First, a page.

The bleu waxbill or cordon bleu waxbill is a genus of small finches native to Africa. With three recognized species, including the blue-capped cordon bleu waxbill (Uraeginthus cyanocephala), the blue-breasted cordon bleu waxbill (Uraeginthus angolensis), and the red-cheeked cordon bleu waxbill (Uraeginthus bengalus), the female finches of all these species have striking similarity with each other. The cocks have more extensive blue feathering, more intense and brighter than the hens.
|Other Names||Blue-breasted: Southern blue waxbills, Blue-breasted cordon bleu finches, Blue waxbill; Red-cheeked: Abyssinian Red-cheeked Cordon-bleu, Red-cheeked Blue Waxbill; Blue-capped: Blue-headed Cordon Bleu, Blue-headed Waxbill|
|Size||10-12.5 cm (4-5 inches) in length|
|Weight||10-13 g (0.3-0.5 oz)|
|Color||Blue-breasted: uniformly brown plumage above with pale blue chest, throat, face, tail and yellowish/buff abdomen; Red-cheeked: Resemble the blue-breasted waxbills with distinctively red patched cheeks in males; Blue-capped: Sky blue head, tail, and body with fawn/beige wings, back, and underbelly.|
|Distribution||Blue-breasted: across Southern Africa; Blue-capped: central and eastern Africa; Red-cheeked: across Central Africa|
|Habitat||Dry woodland regions, thorn scrub country, the savannas, and in roadsides or villages of tropical Africa|
|Song||A soft, high-pitched piping call, transcribed as “seee-seee”; a more complex song with 4-6 high-pitched notes.|
|Brooding time||11-14 days from incubation|
|Fledging||14-19 days of age|
|First molt||Starts when 3.5 months old and ends around 5.5 months|
|Sexual Maturity||9-12 months of age|
|Diet||Small seeds, millets, seeding grasses, and live food (fruit fly larva, small mealworms, waxworms, and ant eggs)|
|IUCN Conservation Status||Least Concern|
Blue-breasted waxbills are known to have four recognized subspecies:
- Uraeginthus angolensis angolensis
- Uraeginthus angolensis niassensis
- Uraeginthus angolensis natalensis
- Uraeginthus angolensis cyanopleurus
The Red-cheeked waxbills have five recognized subspecies including:
- Uraeginthus bengalus bengalus
- Uraeginthus bengalus ugogoensis
- Uraeginthus bengalus brunneigularis
- Uraeginthus bengalus littoralis
- Uraeginthus bengalus katangae
Unlike the red-cheeked and blue-breasted species, the blue-capped waxbills do not have any recognized subspecies.
Although no mutations have occurred in the Blue-breasted Cordon Bleu Waxbill and the Blue-capped Cordon Bleu Waxbill, the Red-cheeked Cordon Bleu Waxbill has several mutations, including the “pied” and the “white” varieties.
Characterized by melodious calls and striking coloration, cordon bleus are a common choice of pets for bird lovers.
These birds thrive in spacious flight cages or large planted aviaries that provide them with ample hiding opportunities, particularly during their breeding period. Each breeding pair should be kept in a 36 inches X 16 inches X 16 inches cage. Confining them to small cages makes them bored and aggressive, which might lead to feather plucking issues. Horizontal bars should be placed in their aviaries for providing them with comfortable roosting spots.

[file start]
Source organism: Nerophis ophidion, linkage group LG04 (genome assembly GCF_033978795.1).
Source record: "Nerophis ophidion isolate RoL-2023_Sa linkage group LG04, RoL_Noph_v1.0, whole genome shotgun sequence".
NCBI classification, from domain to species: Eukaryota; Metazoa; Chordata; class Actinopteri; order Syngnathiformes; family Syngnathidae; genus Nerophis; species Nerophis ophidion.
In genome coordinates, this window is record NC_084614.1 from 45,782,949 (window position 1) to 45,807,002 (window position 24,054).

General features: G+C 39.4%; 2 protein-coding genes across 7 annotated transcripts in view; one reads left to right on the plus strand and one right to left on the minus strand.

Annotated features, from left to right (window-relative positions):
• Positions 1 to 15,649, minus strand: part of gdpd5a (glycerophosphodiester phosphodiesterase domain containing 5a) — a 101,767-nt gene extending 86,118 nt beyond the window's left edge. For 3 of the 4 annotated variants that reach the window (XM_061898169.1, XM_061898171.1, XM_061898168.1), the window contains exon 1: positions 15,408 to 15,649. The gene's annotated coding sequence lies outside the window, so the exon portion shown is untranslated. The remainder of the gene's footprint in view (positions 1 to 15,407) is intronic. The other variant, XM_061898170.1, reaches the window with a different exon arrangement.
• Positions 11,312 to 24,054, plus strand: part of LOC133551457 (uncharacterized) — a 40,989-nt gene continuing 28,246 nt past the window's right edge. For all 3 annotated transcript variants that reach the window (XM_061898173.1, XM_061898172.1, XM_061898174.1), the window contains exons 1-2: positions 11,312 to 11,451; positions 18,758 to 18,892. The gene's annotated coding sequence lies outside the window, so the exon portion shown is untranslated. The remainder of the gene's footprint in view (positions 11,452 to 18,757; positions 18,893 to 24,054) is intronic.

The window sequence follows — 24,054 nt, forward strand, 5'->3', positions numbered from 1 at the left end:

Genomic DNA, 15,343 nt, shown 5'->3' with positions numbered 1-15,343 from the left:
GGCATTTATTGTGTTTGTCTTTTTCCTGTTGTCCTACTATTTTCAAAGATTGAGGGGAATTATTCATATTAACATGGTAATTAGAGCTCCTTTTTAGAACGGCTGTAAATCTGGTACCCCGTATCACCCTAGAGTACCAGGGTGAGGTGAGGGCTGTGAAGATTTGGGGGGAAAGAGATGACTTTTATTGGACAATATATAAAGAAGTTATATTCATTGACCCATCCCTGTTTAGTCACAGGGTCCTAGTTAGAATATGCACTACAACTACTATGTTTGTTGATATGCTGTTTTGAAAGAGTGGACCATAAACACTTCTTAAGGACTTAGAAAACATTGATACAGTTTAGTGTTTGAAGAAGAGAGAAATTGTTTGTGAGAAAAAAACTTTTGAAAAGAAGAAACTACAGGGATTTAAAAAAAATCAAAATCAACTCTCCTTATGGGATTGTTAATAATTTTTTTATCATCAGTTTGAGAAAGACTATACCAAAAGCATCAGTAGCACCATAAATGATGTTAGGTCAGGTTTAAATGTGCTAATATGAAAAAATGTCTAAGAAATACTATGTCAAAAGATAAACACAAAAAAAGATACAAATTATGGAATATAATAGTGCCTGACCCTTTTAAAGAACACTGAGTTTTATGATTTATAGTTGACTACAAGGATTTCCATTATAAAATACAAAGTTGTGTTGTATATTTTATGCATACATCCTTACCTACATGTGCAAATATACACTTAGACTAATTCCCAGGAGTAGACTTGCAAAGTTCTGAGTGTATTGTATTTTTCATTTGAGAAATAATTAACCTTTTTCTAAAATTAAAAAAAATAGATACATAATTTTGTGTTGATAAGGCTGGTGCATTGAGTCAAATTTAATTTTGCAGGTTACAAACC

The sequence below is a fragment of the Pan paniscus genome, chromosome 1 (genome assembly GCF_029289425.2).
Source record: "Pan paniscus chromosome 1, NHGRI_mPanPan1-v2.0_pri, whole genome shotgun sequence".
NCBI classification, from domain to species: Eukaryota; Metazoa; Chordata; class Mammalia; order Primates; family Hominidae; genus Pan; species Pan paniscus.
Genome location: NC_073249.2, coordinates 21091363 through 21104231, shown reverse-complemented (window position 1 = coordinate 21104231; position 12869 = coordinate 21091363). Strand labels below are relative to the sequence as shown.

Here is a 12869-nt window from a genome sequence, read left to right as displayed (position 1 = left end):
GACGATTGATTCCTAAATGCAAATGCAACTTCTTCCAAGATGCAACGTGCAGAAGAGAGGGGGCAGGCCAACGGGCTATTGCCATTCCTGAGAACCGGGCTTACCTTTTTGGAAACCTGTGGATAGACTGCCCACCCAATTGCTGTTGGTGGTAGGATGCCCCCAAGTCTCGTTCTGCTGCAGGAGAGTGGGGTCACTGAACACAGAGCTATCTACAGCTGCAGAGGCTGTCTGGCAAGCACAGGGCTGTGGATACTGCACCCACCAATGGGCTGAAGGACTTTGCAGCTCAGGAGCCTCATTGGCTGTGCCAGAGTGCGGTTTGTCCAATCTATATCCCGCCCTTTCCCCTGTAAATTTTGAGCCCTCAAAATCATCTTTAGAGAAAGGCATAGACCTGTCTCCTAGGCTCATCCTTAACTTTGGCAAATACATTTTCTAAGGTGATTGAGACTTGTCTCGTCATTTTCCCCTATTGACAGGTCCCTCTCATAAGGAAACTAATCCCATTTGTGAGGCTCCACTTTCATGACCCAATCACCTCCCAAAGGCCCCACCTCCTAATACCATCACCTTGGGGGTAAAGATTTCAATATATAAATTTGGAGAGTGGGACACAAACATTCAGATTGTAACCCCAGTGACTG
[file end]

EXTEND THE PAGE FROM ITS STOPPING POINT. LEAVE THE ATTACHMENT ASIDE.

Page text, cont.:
Cordon Bleus accept wicker nests or half-open finch nest boxes for nesting. Fine grass, pale feathers, coconut fibers, and other nesting materials should be provided, especially throughout incubation. They do not like their nests being disturbed or inspected when nesting. Therefore, placement of nest boxes in aviaries should be considered carefully.
They are a delicate species that require somewhat warm, dry environment to survive. Their enclosure should be kept at an ambient temperature, no cooler than 18°C (65 °F). During winter months, their flights and aviaries should be kept indoors.
Being peaceful and quiet, this finch species is suited for mixed aviaries. However, they are protective of their nests and their number should not be more than the other bird species in the mixed aviaries. If housed together, the males often become aggressive towards each other in the company of females, particularly during breeding season.
In addition to the seeds, greens, and insects that constitute their diet in the wild, these birds should also be provided with plenty of grit, cuttlebone, and fresh water when kept in captivity. Carrot tops, broccoli tops, egg food, spray millet, chickweed, spinach, and lettuce can be provided frequently.
Like other finch species, the cordon bleus are prone to obesity. Keeping them in large flight cages or aviaries give them enough room to fly, providing them the necessary amount of exercise.
Cordon bleu waxbills generally prefer regular bathing, which makes it imperative for the owners to keep shallow containers containing fresh bathing water inside their enclosures.
The cordon bleus are susceptible to worms and parasitic infections, making appropriate worming programs a must for the aviaries.
A pair of cordon bleu waxbills is going to cost you around $100.
- Although both the sexes can sing, the males have a more complex and longer song. A courtship display is generally exhibited while the cocks sing their songs.
- Unlike other finch species, they avoid roosting in their nests except when they are brooding young or incubating eggs.
- The male usually takes part in “sexual chasing”, an act in which the hen is pecked at and chased by the cock, particularly when another male interrupts their courtship display.